Lest we forget, when the news first broke, PNB was quoted as being the proponent of the merger. A bewildered PNB told an equally bewildered media that it had no clue what was going on. The Prime Minister and his deputy, nonetheless, came out to laud the merger.

It was only later that CIMB CEO came out to ‘confess’ that it had mooted the idea, and that it would create the special purpose vehicle, Synergy Drive, to operationalise the merger (and by then, detractors had already pointed out the acronym S.D. referred instead to Sime Darby). The CEO had also promised full transparency in the entire process, perhaps referring to the above fiasco.

But transparency isn’t just about being honest and open about the entire process. It is also about giving the shareholders, and by default, the Malaysian public, an informed choice. And the key word here is ‘Choice’.

When the Prime Minister comes out the next day, after PNB called for a postponement to iron out the details, to insist that the merger will proceed as planned, it provides a small picture that perhaps, just perhaps, not everyone has been open.

After all, everyone has been mum about what will become of their plantation assets in Indonesia, the latter having a law which prevents a foreign company from holding more than 60,000ha. This means, the merged entity will have to forgo 120,000ha, or 20% of its current total of 600,000ha plantation land.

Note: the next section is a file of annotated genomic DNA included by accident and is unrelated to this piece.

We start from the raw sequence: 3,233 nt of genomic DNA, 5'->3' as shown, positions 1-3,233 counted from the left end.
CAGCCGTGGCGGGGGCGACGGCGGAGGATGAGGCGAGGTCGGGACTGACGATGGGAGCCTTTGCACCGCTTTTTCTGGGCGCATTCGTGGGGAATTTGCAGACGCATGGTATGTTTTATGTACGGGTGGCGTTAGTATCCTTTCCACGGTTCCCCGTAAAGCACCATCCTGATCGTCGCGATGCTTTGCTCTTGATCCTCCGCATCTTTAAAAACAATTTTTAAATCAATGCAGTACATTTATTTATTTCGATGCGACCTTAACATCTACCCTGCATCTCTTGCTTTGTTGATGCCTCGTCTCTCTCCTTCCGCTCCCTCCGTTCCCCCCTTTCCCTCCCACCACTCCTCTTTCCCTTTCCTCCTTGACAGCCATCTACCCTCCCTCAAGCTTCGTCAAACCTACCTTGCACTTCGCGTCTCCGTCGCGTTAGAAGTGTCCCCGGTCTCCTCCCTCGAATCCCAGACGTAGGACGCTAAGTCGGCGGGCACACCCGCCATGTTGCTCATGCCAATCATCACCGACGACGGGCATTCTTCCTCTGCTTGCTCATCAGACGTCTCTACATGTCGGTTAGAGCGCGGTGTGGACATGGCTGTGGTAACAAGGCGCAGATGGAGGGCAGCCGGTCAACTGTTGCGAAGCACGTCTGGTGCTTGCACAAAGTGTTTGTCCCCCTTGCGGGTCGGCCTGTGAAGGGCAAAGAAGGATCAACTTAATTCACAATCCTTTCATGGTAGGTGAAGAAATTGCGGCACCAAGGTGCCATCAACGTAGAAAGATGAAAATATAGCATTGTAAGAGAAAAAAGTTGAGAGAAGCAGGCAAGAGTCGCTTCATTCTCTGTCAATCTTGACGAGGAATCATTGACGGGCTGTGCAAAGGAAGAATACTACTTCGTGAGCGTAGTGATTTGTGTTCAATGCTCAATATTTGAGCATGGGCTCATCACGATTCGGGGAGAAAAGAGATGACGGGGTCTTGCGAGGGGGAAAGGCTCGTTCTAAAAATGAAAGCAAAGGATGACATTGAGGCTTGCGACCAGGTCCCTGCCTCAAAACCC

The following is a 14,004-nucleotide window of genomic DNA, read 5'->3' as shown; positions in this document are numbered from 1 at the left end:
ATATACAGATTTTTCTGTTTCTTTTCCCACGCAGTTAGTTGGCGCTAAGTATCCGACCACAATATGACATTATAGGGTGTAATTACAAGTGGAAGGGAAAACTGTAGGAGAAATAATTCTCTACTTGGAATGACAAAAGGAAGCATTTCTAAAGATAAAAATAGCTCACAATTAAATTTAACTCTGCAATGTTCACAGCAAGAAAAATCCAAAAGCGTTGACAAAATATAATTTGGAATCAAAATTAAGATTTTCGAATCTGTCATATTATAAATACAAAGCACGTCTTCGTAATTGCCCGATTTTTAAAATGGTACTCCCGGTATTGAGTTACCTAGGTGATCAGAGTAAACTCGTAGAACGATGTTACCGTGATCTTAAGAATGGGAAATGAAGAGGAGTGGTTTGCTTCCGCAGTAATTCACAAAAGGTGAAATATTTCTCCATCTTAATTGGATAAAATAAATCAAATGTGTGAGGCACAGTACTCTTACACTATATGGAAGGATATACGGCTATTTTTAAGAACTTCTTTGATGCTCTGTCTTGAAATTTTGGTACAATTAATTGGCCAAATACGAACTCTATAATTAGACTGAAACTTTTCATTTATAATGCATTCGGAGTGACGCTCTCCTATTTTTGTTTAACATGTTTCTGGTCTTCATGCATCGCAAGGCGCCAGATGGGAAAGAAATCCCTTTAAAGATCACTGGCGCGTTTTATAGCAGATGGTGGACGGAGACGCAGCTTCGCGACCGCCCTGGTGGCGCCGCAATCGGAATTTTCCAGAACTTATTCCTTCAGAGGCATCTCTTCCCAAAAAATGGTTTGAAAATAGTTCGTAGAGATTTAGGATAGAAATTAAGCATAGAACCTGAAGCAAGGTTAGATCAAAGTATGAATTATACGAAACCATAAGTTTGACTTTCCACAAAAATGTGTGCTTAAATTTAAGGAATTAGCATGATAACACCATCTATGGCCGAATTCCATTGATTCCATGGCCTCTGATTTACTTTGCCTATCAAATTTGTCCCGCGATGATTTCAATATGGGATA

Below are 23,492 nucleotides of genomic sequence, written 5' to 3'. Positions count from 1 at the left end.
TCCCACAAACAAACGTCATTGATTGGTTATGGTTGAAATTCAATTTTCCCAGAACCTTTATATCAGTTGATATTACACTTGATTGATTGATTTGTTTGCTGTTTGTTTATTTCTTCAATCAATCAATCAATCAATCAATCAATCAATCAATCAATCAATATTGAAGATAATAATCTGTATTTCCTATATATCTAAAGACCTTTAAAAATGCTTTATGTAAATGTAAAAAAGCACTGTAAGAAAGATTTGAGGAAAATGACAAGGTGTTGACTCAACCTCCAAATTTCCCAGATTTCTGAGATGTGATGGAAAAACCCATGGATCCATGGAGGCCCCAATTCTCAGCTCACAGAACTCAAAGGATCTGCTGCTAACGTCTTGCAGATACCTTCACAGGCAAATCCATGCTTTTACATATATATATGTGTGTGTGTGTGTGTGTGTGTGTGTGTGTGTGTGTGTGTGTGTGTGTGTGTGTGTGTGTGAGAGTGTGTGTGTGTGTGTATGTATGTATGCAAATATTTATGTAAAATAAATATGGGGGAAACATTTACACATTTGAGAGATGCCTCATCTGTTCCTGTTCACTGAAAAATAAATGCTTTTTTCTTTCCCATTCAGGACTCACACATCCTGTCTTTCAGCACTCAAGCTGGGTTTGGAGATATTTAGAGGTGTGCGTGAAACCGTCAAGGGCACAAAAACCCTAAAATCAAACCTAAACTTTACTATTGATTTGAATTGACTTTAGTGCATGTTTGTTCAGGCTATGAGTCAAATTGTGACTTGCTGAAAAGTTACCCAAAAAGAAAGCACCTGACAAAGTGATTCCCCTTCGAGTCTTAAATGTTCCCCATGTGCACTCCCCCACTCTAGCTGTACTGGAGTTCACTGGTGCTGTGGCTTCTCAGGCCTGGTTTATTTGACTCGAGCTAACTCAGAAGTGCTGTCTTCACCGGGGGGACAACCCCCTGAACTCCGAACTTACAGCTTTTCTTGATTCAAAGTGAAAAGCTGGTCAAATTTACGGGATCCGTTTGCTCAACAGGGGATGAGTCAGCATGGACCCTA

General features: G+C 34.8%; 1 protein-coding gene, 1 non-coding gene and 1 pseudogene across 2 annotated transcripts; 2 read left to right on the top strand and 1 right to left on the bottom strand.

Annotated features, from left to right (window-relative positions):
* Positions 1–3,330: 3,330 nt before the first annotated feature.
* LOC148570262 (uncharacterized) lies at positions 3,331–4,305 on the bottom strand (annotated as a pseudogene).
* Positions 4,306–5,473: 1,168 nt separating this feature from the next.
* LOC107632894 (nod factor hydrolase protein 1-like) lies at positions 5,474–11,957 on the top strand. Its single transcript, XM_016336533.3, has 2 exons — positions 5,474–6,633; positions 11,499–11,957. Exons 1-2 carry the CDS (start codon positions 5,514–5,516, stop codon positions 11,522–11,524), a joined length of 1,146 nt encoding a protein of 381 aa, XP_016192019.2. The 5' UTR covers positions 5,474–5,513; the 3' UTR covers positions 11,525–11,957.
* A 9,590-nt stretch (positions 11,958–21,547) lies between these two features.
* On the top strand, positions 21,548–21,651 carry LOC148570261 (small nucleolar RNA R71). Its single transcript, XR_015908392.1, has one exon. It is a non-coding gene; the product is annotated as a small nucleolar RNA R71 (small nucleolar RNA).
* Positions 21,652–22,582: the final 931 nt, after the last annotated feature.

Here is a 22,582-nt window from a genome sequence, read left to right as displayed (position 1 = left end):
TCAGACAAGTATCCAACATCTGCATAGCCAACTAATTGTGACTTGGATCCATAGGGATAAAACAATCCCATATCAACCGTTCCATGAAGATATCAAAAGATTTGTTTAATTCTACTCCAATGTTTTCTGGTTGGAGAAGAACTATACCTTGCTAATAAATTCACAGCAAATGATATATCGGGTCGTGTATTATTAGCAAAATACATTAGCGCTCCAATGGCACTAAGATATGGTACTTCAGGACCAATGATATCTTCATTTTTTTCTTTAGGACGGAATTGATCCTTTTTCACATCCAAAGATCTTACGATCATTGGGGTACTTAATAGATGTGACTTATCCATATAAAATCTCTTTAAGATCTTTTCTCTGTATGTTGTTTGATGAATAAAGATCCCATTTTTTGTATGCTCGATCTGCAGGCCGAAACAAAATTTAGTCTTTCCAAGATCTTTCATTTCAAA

What of other assets? All three companies hold extremely lucrative businesses, ranging from real estate to engineering to construction. Are there already buyers lined up to strip or takeover these assets? Is it a ‘done deal’ as claimed by analysts including an unnamed source from RHB and ECM-Avenue Bhd executive director Hoo See Kheng? (See NST,<em> ‘Merger of plantation firms to proceed’</em>,17 January 2007)

So why the insistence? The Prime Minister could hardly be a model for decisiveness if we recall, during the time of the tussle over DRB-Hicom. While the Prime Minister chairs Yayasan Pelaburan Bumiputra, the parent company of PNB (100% less one share), perhaps he should easily reason with himself why PNB is hesitant.

Especially since any mistake, devaluation or depreciation of shares may adversely affect PNB’s 7 million investors, or, close to a third of the Malaysian population. (WIP)

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Comments»

1. Johan - January 19, 2007

I’ll be the first to comment, since there are no takers on this issue at the moment…